The Administration encourages Senate passage of S. 1301 as an important
step toward balanced bankruptcy reform; however, the Administration
ultimately would support enactment of bankruptcy legislation only if the
essential reforms incorporated by the Senate managers' amendment are
preserved and strengthened and the unbalanced and arbitrary elements of the
current House bill are omitted.
The Administration supports bankruptcy reform that asks both debtors and
creditors to act more responsibly. Debtors who genuinely have the ability
to repay a portion of their debts should remain responsible for those
debts. But creditors must also be responsible for treating debtors fairly,
recognizing creditors' superior information and bargaining power.
As reported from Committee, S. 1301 focused heavily on perceived debtor
abuse, with little to curtail abuses by creditors. However, if changes
incorporated in the manager's amendment are adopted, the Senate bill will
take significant steps to address abusive practices by both debtors and
creditors. Essential changes included in the managers' amendments include:
(1) new disclosure requirements to ensure that credit card companies
provide consumers with the information about their accounts that they need
to manage their budgets; (2) procedural protections to avoid inappropriate
and unwise reaffirmations of unsecured and certain secured consumer debts;
and (3) modifications made to the nondischargeability provisions in the
bill so that the bill no longer inappropriately puts credit card debt in
competition with child support, alimony, and other societal priorities like
educational loans and taxes.
The Administration also strongly prefers the discretionary approach to
limiting access to Chapter 7 used in S. 1301 over the rigid and arbitrary
approach in the House bill. We support changes made by the Senate bill to
ensure that those debtors denied access to Chapter 7 under Section 707(b)
of the Bankruptcy Code are those that have a strong likelihood of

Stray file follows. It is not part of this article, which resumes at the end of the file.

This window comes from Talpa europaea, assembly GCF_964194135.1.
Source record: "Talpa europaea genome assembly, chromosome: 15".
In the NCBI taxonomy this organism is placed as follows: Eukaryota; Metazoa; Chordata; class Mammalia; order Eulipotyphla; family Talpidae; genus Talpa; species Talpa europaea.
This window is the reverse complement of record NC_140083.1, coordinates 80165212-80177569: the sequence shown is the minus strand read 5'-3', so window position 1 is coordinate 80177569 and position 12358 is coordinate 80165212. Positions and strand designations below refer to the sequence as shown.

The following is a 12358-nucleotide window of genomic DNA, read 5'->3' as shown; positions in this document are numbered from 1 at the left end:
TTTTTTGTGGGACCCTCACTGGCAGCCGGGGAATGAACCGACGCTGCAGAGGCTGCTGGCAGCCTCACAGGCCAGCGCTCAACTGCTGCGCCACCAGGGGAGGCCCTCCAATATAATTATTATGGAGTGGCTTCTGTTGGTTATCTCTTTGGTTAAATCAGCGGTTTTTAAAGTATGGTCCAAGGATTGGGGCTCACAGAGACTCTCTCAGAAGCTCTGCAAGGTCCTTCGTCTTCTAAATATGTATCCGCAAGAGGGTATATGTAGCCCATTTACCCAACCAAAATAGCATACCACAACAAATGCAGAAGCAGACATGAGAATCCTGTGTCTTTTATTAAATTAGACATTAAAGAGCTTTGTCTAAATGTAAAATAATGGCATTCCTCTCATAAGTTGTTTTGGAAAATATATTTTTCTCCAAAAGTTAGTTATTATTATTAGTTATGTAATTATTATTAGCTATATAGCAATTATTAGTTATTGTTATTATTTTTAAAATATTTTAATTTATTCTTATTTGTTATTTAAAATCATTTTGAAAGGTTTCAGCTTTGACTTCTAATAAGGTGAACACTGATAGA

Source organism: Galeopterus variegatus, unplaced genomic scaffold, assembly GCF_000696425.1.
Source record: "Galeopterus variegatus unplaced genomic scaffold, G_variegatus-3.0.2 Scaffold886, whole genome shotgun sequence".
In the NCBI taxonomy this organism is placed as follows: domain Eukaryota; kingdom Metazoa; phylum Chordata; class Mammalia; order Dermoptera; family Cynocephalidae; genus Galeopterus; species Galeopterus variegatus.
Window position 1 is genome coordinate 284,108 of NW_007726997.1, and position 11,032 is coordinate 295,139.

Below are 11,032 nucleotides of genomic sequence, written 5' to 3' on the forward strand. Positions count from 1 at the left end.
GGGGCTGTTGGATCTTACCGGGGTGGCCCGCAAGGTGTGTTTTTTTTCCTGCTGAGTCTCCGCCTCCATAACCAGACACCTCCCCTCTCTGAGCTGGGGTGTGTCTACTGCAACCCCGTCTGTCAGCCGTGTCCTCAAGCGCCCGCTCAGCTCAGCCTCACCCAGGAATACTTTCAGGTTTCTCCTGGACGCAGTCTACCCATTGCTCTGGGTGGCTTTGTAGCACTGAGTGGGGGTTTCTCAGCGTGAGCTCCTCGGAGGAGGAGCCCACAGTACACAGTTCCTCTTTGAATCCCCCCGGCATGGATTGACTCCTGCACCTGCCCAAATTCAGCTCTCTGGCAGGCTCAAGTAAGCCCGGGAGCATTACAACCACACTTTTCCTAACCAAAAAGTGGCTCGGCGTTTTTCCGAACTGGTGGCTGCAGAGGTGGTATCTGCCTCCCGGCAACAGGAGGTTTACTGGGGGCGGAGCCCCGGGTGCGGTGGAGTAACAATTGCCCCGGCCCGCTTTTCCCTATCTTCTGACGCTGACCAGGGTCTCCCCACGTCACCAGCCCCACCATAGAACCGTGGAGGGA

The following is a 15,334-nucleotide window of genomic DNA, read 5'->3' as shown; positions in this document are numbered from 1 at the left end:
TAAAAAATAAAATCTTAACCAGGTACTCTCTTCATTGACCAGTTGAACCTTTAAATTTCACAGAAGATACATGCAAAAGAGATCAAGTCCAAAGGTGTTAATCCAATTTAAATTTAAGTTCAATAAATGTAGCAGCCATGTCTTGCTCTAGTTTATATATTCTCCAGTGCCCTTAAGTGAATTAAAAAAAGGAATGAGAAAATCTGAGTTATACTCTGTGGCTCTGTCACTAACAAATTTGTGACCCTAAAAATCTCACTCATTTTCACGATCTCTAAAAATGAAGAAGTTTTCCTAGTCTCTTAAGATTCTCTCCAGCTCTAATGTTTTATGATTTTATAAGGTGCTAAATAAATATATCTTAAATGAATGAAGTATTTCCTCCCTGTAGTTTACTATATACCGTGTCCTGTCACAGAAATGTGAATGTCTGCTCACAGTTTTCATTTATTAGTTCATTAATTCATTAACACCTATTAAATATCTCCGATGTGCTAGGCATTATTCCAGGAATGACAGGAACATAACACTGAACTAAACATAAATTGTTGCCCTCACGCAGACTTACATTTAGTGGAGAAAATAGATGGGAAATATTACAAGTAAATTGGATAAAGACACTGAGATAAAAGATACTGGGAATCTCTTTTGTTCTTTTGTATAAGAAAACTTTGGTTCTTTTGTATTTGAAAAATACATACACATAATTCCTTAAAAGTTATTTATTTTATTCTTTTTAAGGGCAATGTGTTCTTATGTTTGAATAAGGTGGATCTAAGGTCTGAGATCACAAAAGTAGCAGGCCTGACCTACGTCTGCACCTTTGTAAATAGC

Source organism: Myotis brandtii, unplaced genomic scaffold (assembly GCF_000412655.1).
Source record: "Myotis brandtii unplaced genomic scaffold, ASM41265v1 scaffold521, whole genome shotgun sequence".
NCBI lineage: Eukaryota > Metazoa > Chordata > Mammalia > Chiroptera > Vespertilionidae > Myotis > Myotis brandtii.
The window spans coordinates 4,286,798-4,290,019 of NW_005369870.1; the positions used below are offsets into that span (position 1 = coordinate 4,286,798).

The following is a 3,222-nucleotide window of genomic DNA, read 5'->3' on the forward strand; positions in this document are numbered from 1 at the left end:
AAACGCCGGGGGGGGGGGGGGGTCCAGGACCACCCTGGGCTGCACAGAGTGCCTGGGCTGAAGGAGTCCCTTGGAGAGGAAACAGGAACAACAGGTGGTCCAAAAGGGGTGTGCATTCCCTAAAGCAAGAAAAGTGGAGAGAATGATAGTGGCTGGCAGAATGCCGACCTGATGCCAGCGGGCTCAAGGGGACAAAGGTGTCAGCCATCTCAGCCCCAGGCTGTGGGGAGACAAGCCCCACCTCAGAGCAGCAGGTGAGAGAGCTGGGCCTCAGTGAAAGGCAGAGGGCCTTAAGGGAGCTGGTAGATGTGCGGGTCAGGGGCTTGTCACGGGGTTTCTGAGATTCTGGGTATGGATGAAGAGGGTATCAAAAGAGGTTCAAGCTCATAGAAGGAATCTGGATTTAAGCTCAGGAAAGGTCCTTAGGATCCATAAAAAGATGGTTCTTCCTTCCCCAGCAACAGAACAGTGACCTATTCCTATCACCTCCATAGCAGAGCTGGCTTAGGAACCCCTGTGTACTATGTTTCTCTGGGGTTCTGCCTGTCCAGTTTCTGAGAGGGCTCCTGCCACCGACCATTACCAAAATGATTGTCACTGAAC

successfully completing a Chapter 13 plan.
More can and should be done to produce a truly balanced bill. The bill
must address the potentially coercive effect of allowing creditors to bring
707(b) motions based on any allegation of abuse and strengthen the
protections against coercive reaffirmations.
The Administration also supports financial contract netting provisions in
the bill, which are important to reducing systemic risk in our financial
markets and are based on a proposal from the President's Working Group on
The Administration supports Senate passage of the "Omnibus Patent Act of
1998" as an amendment to S. 1301 because that bill supports American
innovation through needed patent law reforms. While the Administration is
disappointed that the bill does not include all of the performance based
organization reforms it proposed, the provision's inclusion of the annual
performance agreement is welcome.
Finally, the Senate is expected to vote on an amendment to raise wages of
12 million Americans and help ensure that parents who work hard and play by
the rules do not have to raise their children in poverty. Two years ago,
the President signed into law a moderate increase in the minimum wage. The
results of that action are clear: it raised the wages of the lowest paid
workers and did not cost jobs. Now we must continue to take actions to
ensure that all Americans are benefitting from our prospering
economy. That is why the Administration strongly supports raising the
minimum wage by $1 over two years.